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Cash strapped N.C. looks to milk money out of citizens in its battered local economy

When it comes to internet purchases, you're supposed to individually list them on your yearly tax return and then pay back sales taxes to the state.  Of course, few people do this.  Now the government of North Carolina and other states are battling Amazon.com and other e-tailers to get these records.

Amazon.com this week filed suit against the North Carolina state government -- specifically, the Department of Revenue (DOR) -- claiming that the state's demand for records of virtually every North Carolina resident who has purchased anything from Amazon since 2003 was not only unreasonable, but a violation of privacy.

Amazon writes in a filing for the case, "In re: Amazon.com LLC vs Kenneth R. Lay", Case No. 10-00664, U.S. District Court, Western District of Washington, "[T]he DOR has no business seeking to uncover the identity of Amazon's customers who purchased expressive content, which makes up the majority of the nearly 50 million products sold to North Carolina residents during the audit period."

If the case is lost, Amazon may have to turn over the records of millions of its customers in North Carolina.  Those individuals who purchased from Amazon (but did not report their purchase on their tax returns) might be audited and face civil penalties. At the very least, they would likely be expected to repay back taxes on the items they failed to report to the government.

In North Carolina, failing to pay state sales taxes is handled as a civil infraction.  Under the codes 105 236(5)c. and 105 236(5)a., citizens can face additional fines for dodging state taxes.  The penalty would likely be to pay 25 percent more tax, except on small items, which would require taxpayers to pay only an additional 10 percent fine.

The fight is the latest in the growing trend of states hungering for internet tax revenue.  Many states have passed or are debating laws that would tax digital downloads such as those offered by Amazon, Steam, Apple's iTunes store, or others.  While many in the public have complained about excessive taxation on the federal level, it is actually the states that have been pushing the most for bigger taxes of late.  The federal government has made some mild efforts to fight taxation of the internet.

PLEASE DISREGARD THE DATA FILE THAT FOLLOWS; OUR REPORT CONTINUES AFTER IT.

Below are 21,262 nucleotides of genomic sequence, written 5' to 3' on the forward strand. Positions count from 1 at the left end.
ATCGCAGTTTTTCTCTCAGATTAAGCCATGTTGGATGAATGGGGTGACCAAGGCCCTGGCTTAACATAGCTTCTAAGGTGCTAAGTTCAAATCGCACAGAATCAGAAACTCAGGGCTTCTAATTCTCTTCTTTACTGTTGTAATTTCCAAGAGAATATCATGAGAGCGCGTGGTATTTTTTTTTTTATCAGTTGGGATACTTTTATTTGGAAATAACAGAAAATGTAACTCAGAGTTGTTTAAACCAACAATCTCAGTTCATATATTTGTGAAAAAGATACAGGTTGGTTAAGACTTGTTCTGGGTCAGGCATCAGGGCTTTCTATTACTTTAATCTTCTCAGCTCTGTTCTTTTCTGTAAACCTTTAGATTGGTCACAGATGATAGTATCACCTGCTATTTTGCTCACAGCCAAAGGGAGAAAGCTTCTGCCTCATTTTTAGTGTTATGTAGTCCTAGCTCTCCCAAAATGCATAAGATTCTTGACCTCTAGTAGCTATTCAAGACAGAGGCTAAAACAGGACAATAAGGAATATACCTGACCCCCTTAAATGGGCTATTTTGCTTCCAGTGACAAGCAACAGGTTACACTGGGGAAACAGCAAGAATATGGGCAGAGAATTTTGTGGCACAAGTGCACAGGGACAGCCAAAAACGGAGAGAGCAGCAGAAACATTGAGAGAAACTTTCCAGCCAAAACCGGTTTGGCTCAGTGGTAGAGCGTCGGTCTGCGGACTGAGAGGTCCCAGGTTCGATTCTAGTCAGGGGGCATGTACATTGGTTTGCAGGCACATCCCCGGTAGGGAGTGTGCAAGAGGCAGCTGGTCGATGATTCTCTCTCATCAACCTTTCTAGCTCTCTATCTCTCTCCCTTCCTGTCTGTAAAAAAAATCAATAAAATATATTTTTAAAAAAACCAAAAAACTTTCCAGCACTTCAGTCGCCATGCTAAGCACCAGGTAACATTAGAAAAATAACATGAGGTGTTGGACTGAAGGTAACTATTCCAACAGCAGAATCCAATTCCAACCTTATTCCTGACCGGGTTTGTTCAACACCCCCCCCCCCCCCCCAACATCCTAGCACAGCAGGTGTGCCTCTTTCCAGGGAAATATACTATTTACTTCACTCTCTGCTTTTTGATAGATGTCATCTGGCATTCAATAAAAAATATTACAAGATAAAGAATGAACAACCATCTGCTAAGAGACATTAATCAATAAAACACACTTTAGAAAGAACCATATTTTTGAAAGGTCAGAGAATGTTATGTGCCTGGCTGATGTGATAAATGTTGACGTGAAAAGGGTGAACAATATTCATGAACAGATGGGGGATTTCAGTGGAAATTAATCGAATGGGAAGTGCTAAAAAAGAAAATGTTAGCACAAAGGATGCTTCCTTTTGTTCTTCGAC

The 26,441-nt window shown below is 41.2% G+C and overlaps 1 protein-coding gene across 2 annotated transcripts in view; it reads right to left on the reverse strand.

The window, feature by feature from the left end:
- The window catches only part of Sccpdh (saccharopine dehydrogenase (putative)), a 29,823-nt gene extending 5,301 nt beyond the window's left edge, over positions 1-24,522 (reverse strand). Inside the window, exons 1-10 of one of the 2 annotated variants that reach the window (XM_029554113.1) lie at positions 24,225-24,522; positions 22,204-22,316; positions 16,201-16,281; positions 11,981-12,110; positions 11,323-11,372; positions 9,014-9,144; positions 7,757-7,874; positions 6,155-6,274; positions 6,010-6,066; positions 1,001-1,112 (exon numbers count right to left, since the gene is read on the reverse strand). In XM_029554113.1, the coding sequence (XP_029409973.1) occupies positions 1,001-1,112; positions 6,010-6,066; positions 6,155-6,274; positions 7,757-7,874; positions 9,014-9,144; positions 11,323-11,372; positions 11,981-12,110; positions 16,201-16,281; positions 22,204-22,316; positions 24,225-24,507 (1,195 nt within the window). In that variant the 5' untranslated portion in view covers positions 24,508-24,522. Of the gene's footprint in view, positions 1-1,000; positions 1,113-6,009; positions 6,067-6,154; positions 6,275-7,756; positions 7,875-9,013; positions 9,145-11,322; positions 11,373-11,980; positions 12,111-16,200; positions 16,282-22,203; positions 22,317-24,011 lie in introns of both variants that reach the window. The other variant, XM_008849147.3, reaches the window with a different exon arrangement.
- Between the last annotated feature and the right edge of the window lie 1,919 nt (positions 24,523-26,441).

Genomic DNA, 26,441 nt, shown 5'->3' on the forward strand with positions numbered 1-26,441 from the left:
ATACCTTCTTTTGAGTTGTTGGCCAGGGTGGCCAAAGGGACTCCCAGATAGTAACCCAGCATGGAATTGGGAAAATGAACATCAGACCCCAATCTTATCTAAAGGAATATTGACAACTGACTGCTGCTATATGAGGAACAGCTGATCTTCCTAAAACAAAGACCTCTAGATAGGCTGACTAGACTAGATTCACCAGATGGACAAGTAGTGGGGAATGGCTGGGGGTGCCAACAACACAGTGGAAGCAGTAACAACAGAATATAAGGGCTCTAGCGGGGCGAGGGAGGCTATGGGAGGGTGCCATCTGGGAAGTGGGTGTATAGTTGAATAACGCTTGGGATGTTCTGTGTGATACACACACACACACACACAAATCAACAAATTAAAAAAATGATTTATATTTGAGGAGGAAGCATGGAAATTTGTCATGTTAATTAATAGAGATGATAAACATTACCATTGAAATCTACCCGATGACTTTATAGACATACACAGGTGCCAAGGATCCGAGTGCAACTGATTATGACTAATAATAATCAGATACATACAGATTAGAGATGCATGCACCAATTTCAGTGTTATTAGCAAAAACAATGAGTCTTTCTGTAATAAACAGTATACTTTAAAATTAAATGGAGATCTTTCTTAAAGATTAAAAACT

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RE: And the purpose?
By Jaybus on 4/21/2010 11:52:50 AM , Rating: 2
Well now that is the question isn't it? Are we supposed to pay it? It depends on whether or not the business has a "nexus" in your state. A nexus is a "direct or indirect physical presence". A direct presence is owning or leasing property in the state, such as distribution center, warehouse, etc., or in general having employees who work in that state. An indirect presence is having employees or contractors that enter the state, as for example sales reps, non-manufacturer warranty service calls, etc.

In 1992 the US Supreme Court ruled in the Quill Corp. v. North Dakota case that simply shipping catalog orders to another state did not constitute a nexus. In other words, UPS and FedEx are not acting as agents of the company.

So, that is the question. Does Amazon have nexus in NC? Before 2009 they did not. In 2009 NC adopted the "Amazon rule", which means that if any website owned or paid for by a NC business links to Amazon, then the state of North Carolina considers that enough to claim Amazon has nexus in North Carolina.

New York and Rhode Island also have Amazon rules, so in spite of the 1992 Supreme Court decision, there will have to be another long trek to the Supreme Court over the issue of whether or not a website link constitutes a nexus. Since that would be very expensive and drawn out, Amazon is first challenging the privacy issue.

As for paying more to state and local governments and less to the federal government, I couldn't agree more. But the states are asking us to pay more AND the federal government is now asking us to pay more too. It would be better for taxpayers if the state got more of your tax dollars than the fed. It is easier for citizens of a state to keep their state in check than it is to keep the feds in check. Alas, that level of state sovereignty was lost when the South lost the Civil War.


“Then they pop up and say ‘Hello, surprise! Give us your money or we will shut you down!' Screw them. Seriously, screw them. You can quote me on that.” -- Newegg Chief Legal Officer Lee Cheng referencing patent trolls














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